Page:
South side artist honors fallen victims of gun violence

Lou Foglia
Garland Martin Taylor, sculptor, welded South Side scrap metal to make his art pieces, like “Conversation Piece,” a stainless-steel revolver engraved with names of people 20 years and younger who have died as a result of of gun violence in the Hyde Park neighborhood.

By Arts & Culture Reporter

Garland Martin Taylor has held many jobs in his life, including tile setter and construction worker, culminating in his current position—a sculptor with a mission to engage people in social justice.

Taylor, 46, created a sculpture titled “Conversation Piece,” a 400-pound stainless steel revolver made of old South Side scrap metals weldings with imprints of names of people ages 20 and younger who have been victims of gun violence around Taylor’s Hyde Park home.

“It’s every day,” Taylor said. “You wake up, you hear it on the news, you wake up, you go to bed, you hear it on the news. You’re checking your Facebook and therefore everywhere you look, there are these stories about these shootings.”

Taylor, who works out of a warehouse studio in McKinley Park, decided to make a socially engaging piece that would spark discussion throughout Chicago and beyond the city limits as well.

Taylor received a Mellon Residential Fellowship for Arts Practice and Scholarship at the Gray Center for the Arts and Inquiry at the University of Chicago during 2014 and 2015 when he co-taught a course, “The Politics and Art of Black Death,” with Cathy Cohen, professor of political science at the University of Chicago, and Orlando Bagwell, a documentary filmmaker and producer.

Cohen said Taylor has influenced her teaching methods and her pedagogy is forever changed because of his ability to spark a dialogue in the classroom.

“He helped me and all the students think differently and expansively about how to think about and express our concern with the issue of death and violence in black communities,” Cohen said.

During his fellowship, Taylor studied the first well-known black political cartoonist, Henry Jackson Lewis, and looked at how the artist combined aesthetics with a strong message. With gun violence persisting in Chicago, Taylor decided to create an art piece that could make people think, discuss and react to tragic deaths.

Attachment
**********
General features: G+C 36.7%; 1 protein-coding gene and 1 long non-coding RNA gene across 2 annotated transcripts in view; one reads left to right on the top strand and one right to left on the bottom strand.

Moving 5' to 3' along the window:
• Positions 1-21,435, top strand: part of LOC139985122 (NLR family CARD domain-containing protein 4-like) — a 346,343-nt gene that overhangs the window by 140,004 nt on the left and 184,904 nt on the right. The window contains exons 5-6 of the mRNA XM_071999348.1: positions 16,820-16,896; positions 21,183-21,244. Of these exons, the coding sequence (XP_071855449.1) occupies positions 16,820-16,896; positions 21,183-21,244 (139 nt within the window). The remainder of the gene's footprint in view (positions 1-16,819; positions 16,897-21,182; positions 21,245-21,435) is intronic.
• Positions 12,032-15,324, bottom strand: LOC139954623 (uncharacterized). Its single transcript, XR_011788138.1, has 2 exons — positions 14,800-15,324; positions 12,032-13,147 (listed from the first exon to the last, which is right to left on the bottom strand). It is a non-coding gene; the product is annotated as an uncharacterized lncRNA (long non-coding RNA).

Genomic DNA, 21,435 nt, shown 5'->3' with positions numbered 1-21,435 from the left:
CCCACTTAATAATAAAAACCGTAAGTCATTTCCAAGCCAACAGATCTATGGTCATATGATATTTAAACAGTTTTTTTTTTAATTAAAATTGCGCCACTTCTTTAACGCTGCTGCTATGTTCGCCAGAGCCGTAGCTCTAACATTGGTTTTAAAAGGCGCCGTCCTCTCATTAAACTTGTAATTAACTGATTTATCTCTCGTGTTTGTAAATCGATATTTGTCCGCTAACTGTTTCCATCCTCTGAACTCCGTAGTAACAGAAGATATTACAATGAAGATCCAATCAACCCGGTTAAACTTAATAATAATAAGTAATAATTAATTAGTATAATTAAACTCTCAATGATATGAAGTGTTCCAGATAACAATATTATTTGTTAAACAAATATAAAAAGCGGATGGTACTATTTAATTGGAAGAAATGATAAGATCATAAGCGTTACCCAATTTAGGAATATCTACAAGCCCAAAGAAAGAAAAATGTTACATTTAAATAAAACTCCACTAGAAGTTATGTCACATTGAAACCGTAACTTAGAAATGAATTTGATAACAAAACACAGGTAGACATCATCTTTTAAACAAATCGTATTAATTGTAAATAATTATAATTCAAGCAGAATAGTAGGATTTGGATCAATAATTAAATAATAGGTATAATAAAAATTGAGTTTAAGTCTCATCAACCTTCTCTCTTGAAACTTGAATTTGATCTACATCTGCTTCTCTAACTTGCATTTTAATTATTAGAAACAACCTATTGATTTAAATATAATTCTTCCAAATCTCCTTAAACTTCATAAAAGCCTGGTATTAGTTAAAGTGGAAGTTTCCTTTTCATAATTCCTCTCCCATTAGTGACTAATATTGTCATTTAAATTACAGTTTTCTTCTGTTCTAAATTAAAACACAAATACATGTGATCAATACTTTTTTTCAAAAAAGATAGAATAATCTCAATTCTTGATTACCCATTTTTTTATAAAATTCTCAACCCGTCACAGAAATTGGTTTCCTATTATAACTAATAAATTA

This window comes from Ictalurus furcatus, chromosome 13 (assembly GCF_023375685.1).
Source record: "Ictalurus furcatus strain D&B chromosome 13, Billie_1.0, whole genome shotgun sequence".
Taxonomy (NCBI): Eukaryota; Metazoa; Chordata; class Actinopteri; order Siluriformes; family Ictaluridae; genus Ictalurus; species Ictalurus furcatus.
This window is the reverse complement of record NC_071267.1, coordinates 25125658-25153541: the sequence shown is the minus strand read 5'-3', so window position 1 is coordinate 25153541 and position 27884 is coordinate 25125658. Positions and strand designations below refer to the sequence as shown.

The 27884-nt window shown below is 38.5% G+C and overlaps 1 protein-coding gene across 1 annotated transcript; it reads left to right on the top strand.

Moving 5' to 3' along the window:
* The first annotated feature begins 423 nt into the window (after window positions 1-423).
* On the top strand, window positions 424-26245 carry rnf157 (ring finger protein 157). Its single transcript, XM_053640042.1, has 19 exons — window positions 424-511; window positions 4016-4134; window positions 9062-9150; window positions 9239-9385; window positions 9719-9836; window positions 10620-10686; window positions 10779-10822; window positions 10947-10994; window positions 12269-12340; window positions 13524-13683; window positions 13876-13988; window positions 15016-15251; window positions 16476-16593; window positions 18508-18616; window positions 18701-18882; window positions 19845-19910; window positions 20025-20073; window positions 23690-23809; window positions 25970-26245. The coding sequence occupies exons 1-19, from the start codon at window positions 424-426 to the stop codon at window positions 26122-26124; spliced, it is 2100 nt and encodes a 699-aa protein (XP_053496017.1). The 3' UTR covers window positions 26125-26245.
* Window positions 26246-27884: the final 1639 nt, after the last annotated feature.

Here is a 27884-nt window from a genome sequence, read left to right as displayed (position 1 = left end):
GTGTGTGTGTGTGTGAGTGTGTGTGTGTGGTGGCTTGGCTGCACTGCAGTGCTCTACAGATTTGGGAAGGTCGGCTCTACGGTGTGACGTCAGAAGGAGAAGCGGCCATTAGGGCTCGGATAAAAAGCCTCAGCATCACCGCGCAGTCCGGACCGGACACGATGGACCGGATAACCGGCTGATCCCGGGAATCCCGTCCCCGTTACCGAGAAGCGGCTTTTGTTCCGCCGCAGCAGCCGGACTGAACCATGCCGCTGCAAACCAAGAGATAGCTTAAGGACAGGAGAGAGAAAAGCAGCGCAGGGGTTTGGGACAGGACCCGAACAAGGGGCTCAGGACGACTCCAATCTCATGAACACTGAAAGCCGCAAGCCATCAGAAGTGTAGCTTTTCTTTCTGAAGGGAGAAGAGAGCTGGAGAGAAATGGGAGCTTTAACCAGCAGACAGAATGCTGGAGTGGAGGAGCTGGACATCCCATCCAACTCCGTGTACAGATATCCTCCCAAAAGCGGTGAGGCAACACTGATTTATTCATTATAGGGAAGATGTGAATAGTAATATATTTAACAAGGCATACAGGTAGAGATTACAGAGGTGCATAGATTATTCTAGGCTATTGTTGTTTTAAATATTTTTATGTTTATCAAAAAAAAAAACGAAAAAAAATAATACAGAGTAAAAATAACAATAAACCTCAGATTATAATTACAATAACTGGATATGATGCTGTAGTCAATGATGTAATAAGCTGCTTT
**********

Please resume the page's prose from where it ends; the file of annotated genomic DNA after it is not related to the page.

“From an aesthetic point of view, I was interested in making … a three-dimensional political cartoon,” Taylor said. “A gun is a three-dimensional political cartoon. It makes a statement, it creates poetry and it’s nuanced, and that’s what [a] political cartoon is.”

Originally, Taylor wanted to create a revolving door to represent the issue of death because he saw death as something constantly in motion. But one day, Taylor went into a store and saw a “No Firearms” sticker and thought about all the data he collected of teenagers who died of gun violence and the conversation began to form.

“When I saw that all of that data and sticker of no guns, it was like the political cartoon was there,” Taylor said. “It was a year of thinking about it. It was three years of thinking of political cartoons that guided me toward making a body of work about social justice issues.”

After Taylor created the piece, he drove across the country to share it with people outside Chicago. He shared his piece with barbershops because he said that is where many conversations occur, especially in the

black community.

“That’s what I learned on the trip,” Taylor said. “It boiled down to that the only way to solve these problems and the way to get to peace is through compassion. How can you have compassion if you’re not talking with anyone? As long as the topic keeps being brought up, I’m keeping it alive. Everything comes when it comes.”

David Simons, Taylor’s godson and a senior at Kenwood Academy High School, said as an artist, Taylor’s compassion is what keeps him doing what he loves.

“[Yesterday] we were in the car and he got a call, and was making plans to go to Arkansas or something,” Simons said. The person on the phone said, ‘We can fly you there.’ But he [Taylor] said, ‘I’d rather drive.’  I was like, ‘It’s an 11-hour drive. I [asked] ‘Why would you wanna drive?’ He just said so he can take the gun with him and show it to the world. And I just said that’s just so genius. He’s always looking and thinking two steps ahead.”